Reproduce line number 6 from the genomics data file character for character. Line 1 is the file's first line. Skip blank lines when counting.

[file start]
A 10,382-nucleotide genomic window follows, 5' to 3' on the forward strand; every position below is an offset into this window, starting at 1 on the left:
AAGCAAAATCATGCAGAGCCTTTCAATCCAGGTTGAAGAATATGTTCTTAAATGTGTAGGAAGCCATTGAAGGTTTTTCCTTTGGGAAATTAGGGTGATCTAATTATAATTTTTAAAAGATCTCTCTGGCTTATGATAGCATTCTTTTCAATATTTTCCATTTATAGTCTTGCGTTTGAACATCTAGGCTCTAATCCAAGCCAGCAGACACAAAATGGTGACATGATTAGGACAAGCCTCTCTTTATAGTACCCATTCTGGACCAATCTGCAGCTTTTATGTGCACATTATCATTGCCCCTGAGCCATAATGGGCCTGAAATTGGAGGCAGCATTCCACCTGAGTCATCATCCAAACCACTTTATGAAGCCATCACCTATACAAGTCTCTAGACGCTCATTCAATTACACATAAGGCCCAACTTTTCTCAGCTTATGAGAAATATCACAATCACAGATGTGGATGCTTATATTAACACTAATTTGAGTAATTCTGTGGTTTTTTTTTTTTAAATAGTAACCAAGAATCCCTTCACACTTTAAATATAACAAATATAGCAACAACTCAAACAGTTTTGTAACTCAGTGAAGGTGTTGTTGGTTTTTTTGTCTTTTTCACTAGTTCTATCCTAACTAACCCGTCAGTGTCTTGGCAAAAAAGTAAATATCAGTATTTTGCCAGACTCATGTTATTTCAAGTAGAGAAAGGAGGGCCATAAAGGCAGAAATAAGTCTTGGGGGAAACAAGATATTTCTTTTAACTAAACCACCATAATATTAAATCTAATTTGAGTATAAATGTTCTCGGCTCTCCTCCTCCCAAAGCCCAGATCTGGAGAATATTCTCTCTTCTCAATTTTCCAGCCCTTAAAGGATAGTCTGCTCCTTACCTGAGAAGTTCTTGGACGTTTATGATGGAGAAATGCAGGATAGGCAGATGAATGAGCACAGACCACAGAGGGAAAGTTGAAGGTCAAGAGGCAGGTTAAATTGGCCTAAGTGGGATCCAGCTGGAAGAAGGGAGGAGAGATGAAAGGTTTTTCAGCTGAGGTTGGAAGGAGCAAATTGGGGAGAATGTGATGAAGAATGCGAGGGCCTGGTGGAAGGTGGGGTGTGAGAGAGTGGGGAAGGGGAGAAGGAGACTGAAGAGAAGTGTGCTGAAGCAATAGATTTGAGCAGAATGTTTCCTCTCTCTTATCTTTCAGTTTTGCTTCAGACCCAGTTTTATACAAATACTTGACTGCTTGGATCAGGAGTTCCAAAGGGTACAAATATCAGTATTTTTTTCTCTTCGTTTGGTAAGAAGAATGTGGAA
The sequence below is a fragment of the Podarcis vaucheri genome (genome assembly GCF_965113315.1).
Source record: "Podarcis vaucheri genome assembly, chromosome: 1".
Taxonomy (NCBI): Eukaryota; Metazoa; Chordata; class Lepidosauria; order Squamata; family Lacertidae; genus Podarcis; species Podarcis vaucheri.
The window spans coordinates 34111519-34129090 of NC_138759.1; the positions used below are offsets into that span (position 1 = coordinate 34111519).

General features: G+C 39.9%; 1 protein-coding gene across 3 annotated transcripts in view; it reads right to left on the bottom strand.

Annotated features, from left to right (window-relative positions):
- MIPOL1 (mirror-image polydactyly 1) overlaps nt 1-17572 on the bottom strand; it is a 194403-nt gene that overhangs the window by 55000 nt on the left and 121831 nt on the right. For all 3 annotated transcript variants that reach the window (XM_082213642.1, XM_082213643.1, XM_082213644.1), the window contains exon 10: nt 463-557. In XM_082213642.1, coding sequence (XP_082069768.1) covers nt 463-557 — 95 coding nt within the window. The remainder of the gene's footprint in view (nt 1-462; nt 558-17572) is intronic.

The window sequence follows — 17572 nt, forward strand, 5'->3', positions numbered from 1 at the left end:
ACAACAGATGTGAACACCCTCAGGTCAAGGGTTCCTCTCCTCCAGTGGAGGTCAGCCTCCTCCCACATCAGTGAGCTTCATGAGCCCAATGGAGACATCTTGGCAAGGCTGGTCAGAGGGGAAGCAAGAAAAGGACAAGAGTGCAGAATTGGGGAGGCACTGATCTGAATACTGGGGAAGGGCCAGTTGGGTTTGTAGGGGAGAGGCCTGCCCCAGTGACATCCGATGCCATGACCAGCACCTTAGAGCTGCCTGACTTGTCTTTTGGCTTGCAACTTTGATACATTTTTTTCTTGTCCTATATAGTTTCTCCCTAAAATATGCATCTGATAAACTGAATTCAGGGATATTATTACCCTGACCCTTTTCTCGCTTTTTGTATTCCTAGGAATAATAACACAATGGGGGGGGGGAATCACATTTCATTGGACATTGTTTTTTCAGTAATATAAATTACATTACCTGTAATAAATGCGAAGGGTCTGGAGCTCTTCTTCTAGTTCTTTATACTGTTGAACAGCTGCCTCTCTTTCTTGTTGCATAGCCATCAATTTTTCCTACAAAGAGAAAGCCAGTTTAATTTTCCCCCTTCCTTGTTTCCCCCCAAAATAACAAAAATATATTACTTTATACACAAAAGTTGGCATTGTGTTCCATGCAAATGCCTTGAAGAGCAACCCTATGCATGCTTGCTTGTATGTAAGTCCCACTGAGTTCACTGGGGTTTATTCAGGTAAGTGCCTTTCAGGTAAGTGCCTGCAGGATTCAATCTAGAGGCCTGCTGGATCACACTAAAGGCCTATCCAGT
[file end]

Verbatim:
The window spans coordinates 34111519-34129090 of NC_138759.1; the positions used below are offsets into that span (position 1 = coordinate 34111519).